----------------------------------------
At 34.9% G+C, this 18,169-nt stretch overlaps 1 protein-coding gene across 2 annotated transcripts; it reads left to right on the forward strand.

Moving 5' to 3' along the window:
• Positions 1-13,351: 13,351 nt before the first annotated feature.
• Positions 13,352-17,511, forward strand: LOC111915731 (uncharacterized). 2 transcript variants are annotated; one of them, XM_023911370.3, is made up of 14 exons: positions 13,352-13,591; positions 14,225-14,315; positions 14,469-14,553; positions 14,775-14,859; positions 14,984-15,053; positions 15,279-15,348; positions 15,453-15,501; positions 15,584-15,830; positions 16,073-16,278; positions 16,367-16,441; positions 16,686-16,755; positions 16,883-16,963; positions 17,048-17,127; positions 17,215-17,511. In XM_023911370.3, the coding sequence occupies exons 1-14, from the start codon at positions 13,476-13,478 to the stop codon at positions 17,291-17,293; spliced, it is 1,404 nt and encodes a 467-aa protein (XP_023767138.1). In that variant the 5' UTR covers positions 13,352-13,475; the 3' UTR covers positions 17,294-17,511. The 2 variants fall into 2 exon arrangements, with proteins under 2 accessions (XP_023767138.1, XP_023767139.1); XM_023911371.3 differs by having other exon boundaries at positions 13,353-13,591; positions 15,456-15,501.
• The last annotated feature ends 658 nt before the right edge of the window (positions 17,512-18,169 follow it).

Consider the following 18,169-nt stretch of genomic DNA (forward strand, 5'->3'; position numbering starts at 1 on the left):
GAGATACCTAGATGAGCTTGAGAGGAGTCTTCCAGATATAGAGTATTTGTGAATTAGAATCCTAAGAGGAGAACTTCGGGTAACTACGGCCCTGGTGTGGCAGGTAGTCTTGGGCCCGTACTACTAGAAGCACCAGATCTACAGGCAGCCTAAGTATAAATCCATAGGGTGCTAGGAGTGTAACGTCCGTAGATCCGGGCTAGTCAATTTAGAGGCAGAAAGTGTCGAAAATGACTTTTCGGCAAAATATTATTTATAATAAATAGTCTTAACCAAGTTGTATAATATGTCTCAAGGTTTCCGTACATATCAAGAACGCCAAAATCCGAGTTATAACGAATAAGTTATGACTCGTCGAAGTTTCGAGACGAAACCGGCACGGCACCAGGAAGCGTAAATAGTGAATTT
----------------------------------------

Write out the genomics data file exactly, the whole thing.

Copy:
At 34.9% G+C, this 18,169-nt stretch overlaps 1 protein-coding gene across 2 annotated transcripts; it reads left to right on the forward strand.

Moving 5' to 3' along the window:
• Positions 1-13,351: 13,351 nt before the first annotated feature.
• Positions 13,352-17,511, forward strand: LOC111915731 (uncharacterized). 2 transcript variants are annotated; one of them, XM_023911370.3, is made up of 14 exons: positions 13,352-13,591; positions 14,225-14,315; positions 14,469-14,553; positions 14,775-14,859; positions 14,984-15,053; positions 15,279-15,348; positions 15,453-15,501; positions 15,584-15,830; positions 16,073-16,278; positions 16,367-16,441; positions 16,686-16,755; positions 16,883-16,963; positions 17,048-17,127; positions 17,215-17,511. In XM_023911370.3, the coding sequence occupies exons 1-14, from the start codon at positions 13,476-13,478 to the stop codon at positions 17,291-17,293; spliced, it is 1,404 nt and encodes a 467-aa protein (XP_023767138.1). In that variant the 5' UTR covers positions 13,352-13,475; the 3' UTR covers positions 17,294-17,511. The 2 variants fall into 2 exon arrangements, with proteins under 2 accessions (XP_023767138.1, XP_023767139.1); XM_023911371.3 differs by having other exon boundaries at positions 13,353-13,591; positions 15,456-15,501.
• The last annotated feature ends 658 nt before the right edge of the window (positions 17,512-18,169 follow it).

Consider the following 18,169-nt stretch of genomic DNA (forward strand, 5'->3'; position numbering starts at 1 on the left):
GAGATACCTAGATGAGCTTGAGAGGAGTCTTCCAGATATAGAGTATTTGTGAATTAGAATCCTAAGAGGAGAACTTCGGGTAACTACGGCCCTGGTGTGGCAGGTAGTCTTGGGCCCGTACTACTAGAAGCACCAGATCTACAGGCAGCCTAAGTATAAATCCATAGGGTGCTAGGAGTGTAACGTCCGTAGATCCGGGCTAGTCAATTTAGAGGCAGAAAGTGTCGAAAATGACTTTTCGGCAAAATATTATTTATAATAAATAGTCTTAACCAAGTTGTATAATATGTCTCAAGGTTTCCGTACATATCAAGAACGCCAAAATCCGAGTTATAACGAATAAGTTATGACTCGTCGAAGTTTCGAGACGAAACCGGCACGGCACCAGGAAGCGTAAATAGTGAATTT